Jacob Boehme (1575-1624) comes next in the chronological order. The son of poor German peasants, he was educated only as far as being able to read and write; yet we are told that he was able to write works full of scientific truths. In describing him, H.P.B. says that he was one of those very rare persons "whose material envelope impedes in no way the direct, even if only occasional, intercommunion between the intellectual and the spiritual Ego." She has called him "a natural clairvoyant of most wonderful powers," "a thorough-born Mystic," "a great Theosophist," "the nursling of the genii (Nirmanakayas) who watched over and guided him." It has been said that Newton derived his knowledge of gravitation and its laws from Boehme, who had thorough view of the universe and could see inside of things, while modern physical science is content with looking at the outside. Some of the modern scientific discoveries go to prove his profound and intuitive insight into the most secret workings of nature.

Boehme, too, had his enemies and it is no wonder that after the publication of his Aurora, a work symbolically setting forth the fundamental ideas of Cosmogenesis which are given in Volume I of The Secret Doctrine, he was accused of heresy and ordered to refrain from further writing. Seven years were to go by during which he confined himself to his cobbler's trade; but later he again started writing, and about a year before his death some of his devotional works were published. This resulted in his banishment, and he died in Dresden at the age of 49.

We next turn to several famous persons, all of whom lived and worked in the 18th century: Louis Claude de Saint-Martin, Friedrich Anton Mesmer and Alessandro Cagliostro. The Count de Saint-Germain, whose date of birth is unknown, was on the scene at the same time.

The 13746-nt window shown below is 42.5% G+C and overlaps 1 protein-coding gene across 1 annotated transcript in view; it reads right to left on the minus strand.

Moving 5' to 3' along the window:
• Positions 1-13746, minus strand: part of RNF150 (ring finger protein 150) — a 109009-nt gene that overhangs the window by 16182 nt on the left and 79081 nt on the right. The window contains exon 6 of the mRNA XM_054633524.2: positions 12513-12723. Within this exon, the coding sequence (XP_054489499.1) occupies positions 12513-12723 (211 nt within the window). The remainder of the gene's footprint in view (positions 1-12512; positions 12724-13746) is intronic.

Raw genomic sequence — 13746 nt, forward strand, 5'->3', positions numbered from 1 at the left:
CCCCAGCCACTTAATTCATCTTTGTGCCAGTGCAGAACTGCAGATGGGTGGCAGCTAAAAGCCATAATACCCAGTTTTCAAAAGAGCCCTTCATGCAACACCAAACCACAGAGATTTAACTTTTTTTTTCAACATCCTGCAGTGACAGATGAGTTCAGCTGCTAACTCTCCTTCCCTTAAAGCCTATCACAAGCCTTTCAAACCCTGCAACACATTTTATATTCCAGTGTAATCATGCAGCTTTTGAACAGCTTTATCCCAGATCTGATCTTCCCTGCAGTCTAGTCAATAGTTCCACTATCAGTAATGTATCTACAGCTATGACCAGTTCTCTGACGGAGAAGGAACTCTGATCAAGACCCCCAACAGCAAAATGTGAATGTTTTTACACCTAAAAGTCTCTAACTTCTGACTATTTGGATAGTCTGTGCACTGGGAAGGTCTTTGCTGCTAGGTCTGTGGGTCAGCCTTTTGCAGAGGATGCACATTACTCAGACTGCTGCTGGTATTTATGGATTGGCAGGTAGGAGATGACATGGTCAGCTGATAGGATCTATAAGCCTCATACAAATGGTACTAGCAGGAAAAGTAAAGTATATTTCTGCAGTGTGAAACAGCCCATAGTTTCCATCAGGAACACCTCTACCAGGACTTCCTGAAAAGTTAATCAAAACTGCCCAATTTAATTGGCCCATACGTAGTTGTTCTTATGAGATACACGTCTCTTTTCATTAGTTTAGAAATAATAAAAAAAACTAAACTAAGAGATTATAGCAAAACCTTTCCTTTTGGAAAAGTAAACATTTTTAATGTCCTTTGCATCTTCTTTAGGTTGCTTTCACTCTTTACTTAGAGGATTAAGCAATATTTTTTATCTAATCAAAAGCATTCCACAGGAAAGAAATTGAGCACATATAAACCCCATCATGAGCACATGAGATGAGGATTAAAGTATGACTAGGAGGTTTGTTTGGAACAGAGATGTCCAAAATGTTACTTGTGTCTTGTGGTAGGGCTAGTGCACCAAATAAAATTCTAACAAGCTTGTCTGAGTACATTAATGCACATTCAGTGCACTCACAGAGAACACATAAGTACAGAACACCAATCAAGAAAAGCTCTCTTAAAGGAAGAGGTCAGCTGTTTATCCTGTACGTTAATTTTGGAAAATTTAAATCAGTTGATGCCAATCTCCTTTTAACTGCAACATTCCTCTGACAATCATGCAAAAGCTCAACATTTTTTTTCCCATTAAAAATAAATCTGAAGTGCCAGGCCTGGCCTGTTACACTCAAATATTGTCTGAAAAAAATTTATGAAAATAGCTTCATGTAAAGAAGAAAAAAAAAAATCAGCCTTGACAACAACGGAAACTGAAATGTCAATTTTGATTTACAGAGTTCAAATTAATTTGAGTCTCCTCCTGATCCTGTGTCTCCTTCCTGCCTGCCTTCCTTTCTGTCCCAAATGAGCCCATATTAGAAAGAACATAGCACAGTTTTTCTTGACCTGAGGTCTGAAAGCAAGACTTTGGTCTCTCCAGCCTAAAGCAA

Louis Claude de Saint-Martin (1743-1803), who gave up a promising career in the French army to devote himself to his philosophical studies, is called the "unknown philosopher" of the 18th century. He belonged to the same mystic brotherhood, the Fratres Lucis or "Brothers of Light," as did Saint-Germain, Cagliostro and Mesmer. All of them were Masons.

Saint-Martin was an ardent disciple of Jacob Boehme and studied under Martinez Pasqualis, whom H.P.B. describes as "a very learned man, a mystic and occultist." It was with Masonry that Saint-Martin was most concerned and he tried to restore it to its original character of Occultism and Theurgy through a mystical semi-Masonic Lodge, the "Rectified Rite of Saint-Martin." From this attempt was born an organization known as the Martinists. Saint-Martin tried to teach the Martinists that moral development, and not the development of occult powers, is the true basis of Occultism, and that powers by themselves are dangerous; but the Martinists movement failed.

Saint-Martin's philosophy was based on the time-honoured propositions of the ancient Wisdom-Religion. There have been attempts to dishonour his name, but he was a true Theosophist who lived and wrote his works with but one aim—to benefit mankind. His one burning desire was to alleviate man's suffering and to help him regenerate himself as also all nature, which he has polluted.

Three names form a triad: Mesmer, Cagliostro and Saint-Germain. Mesmer was an initiated member of two powerful occult Fraternities, the Fratres Lucis and the Brotherhood of Luxor. It was the Council of Luxor which selected him, under the orders of the "Great Brotherhood," to act in the 18th century as their messenger and to enlighten a portion of the Western nations in the occult lore. Saint-Germain was appointed to supervise the development of events, and later Cagliostro was commissioned to help.